Editor's Column: Please Come to Boston

By William Sullivan posted 10-11-2016 03:16 PM


I drive...a lot! As a native Detroiter, I recently got a new Ford pickup. Earlier this month at its one-year “anniversary,” I realized I put nearly 28,000 miles on it this year. This included a trip to Montana in early summer (a rock climbing competition for my kids) as well as our annual drive to Michigan. We also did Phoenix for spring break which included stopping at Flagstaff (including outdoor bouldering) and Santa Fe. Add work and regular trips to the mountains, and it is clear, I drive...a lot!

One of the benefits of so much time spent driving is I also listen to a lot of music. I hope I'm not bumming anyone out by getting lyrics from a 1974 easy listening favorite stuck in your head. But it is nice to have a lot of music options with satellite radio. Sometimes it's fascinating when my kids (now 16 and 14) will sing along to a song, and I have to ask, “How do you know this song?” to which the reply is usually something like, “Duh Dad, we’ve heard this before!”

But the point of the title is not to talk music and not to plug digital music or satellite radio. This edition of SpineLine, and especially the digital edition, publishes before the upcoming annual meeting, which will be held in Boston on October 26-29. If you haven't yet made plans to attend, you still have time. This year’s program looks to be an absolute winner, and the other sights and sounds of Boston are sure to provide an additional draw. Be sure to visit the SpineLine booth to provide your opinions and for a chance to win something nice.

Among the top Boston NASS meeting highlights will be President Christopher Bono, MD, delivering his presidential address in his current hometown. This edition of SpineLine includes his last From the Desk of the President column titled, “Paint Splatter and Clinical Trials.” His columns have been thoughtful and provocative, and I am sure his address will be the same. I am looking forward to it.

We were pleased to receive so many submissions for this edition’s Current Concepts section. An article from colleagues in Denver (Drs. Wong, Smith and Pepper) for Spine and Sports is a review on “Common Cervical Spine Disorders and their Mechanisms.” We like publishing these articles to provide a review on common conditions related to sports and spine. Drs. Craig and Buchalter provide an Invited Review on “Aspirin and Spine Surgery.” This is another in a series of articles related to the internal medicine perspective on issues related to spine care.

Dr. Jerome Schofferman provides a fascinating article on “Physician Burnout” in the Ethics article. Burnout has received a lot of attention, with many articles circulating in the lay press as well as other medical journals. While there is likely burnout in many professions, it is interesting to have this documented for physicians in general and specifically for spine providers. The numbers are still surprising to me.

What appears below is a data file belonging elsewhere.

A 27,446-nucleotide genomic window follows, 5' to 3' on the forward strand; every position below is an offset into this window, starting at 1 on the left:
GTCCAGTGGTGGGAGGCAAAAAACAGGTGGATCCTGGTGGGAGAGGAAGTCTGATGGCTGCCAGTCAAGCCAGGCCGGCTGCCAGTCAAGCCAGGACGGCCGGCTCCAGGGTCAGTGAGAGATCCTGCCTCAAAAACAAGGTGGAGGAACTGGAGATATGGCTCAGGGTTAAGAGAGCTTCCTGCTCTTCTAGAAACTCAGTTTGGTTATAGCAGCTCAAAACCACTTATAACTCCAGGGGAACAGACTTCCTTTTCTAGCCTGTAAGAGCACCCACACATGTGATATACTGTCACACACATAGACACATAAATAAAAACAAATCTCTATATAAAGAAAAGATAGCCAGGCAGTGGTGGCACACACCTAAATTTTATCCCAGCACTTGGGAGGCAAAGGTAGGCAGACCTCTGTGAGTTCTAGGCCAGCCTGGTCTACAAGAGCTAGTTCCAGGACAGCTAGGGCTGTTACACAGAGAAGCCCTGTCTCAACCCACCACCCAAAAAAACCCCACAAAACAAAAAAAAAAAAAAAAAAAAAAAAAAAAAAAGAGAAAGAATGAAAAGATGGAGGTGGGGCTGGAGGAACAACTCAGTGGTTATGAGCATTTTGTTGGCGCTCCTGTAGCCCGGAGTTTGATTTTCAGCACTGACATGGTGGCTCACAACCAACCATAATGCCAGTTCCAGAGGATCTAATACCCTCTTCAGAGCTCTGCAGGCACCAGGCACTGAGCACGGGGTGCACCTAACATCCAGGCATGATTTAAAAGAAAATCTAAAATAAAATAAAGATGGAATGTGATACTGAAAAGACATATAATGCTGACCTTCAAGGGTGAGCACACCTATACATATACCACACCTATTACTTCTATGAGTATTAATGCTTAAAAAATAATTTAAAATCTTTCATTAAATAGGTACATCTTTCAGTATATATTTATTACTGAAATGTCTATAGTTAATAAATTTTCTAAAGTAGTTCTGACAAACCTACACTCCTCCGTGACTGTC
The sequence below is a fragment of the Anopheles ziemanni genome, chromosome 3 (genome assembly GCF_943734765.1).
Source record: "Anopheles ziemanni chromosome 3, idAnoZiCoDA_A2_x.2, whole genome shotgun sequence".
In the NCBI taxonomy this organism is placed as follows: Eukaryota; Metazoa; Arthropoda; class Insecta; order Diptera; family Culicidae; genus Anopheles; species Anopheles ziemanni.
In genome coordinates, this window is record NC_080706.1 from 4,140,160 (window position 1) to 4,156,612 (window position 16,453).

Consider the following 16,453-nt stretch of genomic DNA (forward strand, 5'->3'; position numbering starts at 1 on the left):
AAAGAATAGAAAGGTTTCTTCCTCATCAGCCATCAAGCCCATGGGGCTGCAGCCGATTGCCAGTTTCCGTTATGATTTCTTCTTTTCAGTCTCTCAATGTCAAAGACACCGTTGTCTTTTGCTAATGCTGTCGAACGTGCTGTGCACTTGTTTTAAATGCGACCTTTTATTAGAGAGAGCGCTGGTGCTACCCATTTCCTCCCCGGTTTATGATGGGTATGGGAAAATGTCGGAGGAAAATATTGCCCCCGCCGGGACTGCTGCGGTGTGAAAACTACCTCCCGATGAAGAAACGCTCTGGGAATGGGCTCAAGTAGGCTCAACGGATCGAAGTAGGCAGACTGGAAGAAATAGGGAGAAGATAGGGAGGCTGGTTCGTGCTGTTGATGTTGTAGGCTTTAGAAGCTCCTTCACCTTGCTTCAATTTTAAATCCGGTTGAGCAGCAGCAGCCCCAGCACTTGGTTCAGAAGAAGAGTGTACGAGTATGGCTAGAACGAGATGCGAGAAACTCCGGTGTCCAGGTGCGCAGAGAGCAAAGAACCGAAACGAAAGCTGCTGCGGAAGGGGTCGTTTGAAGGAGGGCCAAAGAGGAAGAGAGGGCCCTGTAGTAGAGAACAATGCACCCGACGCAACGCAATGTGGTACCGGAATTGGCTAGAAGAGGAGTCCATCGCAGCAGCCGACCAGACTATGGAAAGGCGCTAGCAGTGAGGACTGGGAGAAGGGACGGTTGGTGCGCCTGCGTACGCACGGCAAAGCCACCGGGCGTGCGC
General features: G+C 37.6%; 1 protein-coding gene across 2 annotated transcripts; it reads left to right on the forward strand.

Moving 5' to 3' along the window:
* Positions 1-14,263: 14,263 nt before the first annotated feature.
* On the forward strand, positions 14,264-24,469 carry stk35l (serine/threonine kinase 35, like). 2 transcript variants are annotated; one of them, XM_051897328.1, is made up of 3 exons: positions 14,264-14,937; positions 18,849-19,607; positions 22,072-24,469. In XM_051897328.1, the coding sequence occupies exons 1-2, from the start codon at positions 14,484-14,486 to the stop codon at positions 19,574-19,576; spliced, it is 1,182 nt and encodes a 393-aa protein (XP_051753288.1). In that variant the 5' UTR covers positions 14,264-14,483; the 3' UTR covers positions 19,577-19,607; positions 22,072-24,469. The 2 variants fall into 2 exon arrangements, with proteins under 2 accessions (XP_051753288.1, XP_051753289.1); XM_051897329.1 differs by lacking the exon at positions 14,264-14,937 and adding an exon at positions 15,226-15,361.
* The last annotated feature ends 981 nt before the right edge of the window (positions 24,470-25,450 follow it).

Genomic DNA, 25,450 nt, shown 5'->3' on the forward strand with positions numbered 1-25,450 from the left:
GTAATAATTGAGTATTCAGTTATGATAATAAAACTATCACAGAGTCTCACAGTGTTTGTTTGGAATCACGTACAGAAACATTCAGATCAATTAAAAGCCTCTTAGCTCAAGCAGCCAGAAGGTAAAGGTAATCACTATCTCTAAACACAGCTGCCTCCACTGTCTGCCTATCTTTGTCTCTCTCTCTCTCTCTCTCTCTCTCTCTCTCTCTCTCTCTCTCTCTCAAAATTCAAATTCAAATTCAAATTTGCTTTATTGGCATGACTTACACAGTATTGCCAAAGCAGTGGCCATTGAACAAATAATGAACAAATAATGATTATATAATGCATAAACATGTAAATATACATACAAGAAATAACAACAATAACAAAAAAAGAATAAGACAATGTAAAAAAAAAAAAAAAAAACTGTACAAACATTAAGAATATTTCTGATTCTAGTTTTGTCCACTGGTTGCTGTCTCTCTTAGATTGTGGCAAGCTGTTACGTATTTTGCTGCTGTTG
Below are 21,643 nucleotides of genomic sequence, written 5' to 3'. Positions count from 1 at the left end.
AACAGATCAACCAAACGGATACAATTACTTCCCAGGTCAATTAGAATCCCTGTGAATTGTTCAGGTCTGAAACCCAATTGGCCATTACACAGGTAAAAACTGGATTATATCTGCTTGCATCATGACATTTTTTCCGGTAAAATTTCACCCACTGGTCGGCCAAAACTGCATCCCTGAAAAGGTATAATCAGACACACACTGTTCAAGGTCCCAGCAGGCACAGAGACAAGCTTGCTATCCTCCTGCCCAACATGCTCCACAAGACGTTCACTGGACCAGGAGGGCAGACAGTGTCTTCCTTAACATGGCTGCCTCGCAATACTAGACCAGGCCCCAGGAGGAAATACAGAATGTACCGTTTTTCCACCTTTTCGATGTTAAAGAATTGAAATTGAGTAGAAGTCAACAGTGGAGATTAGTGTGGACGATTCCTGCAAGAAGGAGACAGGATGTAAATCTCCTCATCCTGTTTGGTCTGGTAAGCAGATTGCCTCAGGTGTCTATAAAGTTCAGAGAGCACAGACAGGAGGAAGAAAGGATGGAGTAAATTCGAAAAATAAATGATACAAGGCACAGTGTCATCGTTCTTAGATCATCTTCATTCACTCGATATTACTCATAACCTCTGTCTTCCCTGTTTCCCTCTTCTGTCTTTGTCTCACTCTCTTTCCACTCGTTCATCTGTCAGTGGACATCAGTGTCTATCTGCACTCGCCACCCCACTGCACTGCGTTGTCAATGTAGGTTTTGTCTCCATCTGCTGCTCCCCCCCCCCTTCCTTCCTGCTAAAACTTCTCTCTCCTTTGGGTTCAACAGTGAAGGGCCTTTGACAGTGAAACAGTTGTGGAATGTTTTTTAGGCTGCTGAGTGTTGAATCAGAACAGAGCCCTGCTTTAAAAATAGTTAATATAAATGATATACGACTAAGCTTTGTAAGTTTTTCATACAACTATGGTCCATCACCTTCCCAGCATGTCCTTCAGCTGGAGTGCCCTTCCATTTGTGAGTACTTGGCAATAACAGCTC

This edition's Value in Spine Care asks “Are Current Spinal Fusion Hospital Payment DRGs Adequate?” I encourage you not to skip this article thinking you may already know the answer (No!). Finally in this section, Dr. Alok Sharon provides a contribution to his ongoing Health Care Management Series. “The Value Playbook: Disrupting Your Business Model” provides additional information on the changing models of reimbursement related to value for health care services provided.

Our Socioeconomics & Politics section features additional interesting information on important topics. In Coding Q&A, Dale Blasier, MD, summarizes the results of a survey related to ICD-10 implementation. I know ICD-10 was personally disruptive, and for some reason, I can’t get most of the old ICD-9 codes out of my head (eg, 724.02, spinal stenosis without neurogenic claudication). I know physicians throughout medicine continue to struggle with finding correct codes, even with EMR lookups.

Regulatory Policy provides information on the "2017 Medicare Final Rule for Outpatient and Surgery Center Payments" by Allison Waxler, MS.
And finally in this section, Advocacy Chair, John Finkenberg, MD and NASS Staff, Jordan Abushawish, provide a look at how Republicans in Congress may change their approach to the Affordable Care Act after the coming elections.

NASS News includes several features, many of which relate to the annual meeting. Be sure also to read "From Locker Room to Operating Room: A Lion's Trek," an interesting profile of Detroit Lions offensive lineman, Laken Tomlinson, who's planning to pursue neurosurgery after the NFL. He spent time shadowing neurosurgeon and NASS member, Carlos Bagley, MD—a former Duke linebacker—while performing surgeries at Duke.

Also, we remember long-time NASS member, James W. Simmons, MD, of San Antonio, TX.

I will close with a special thank you to all of the contributors, section editors, and especially NASS Staff for their dedication in providing another edition of SpineLine.  As always, we are receptive to any comments or suggestions that will help make a difference. And Please Come To Boston....

*This column originally appeared in the September/October 2016 edition of SpineLine. Click here to read more articles in the issue.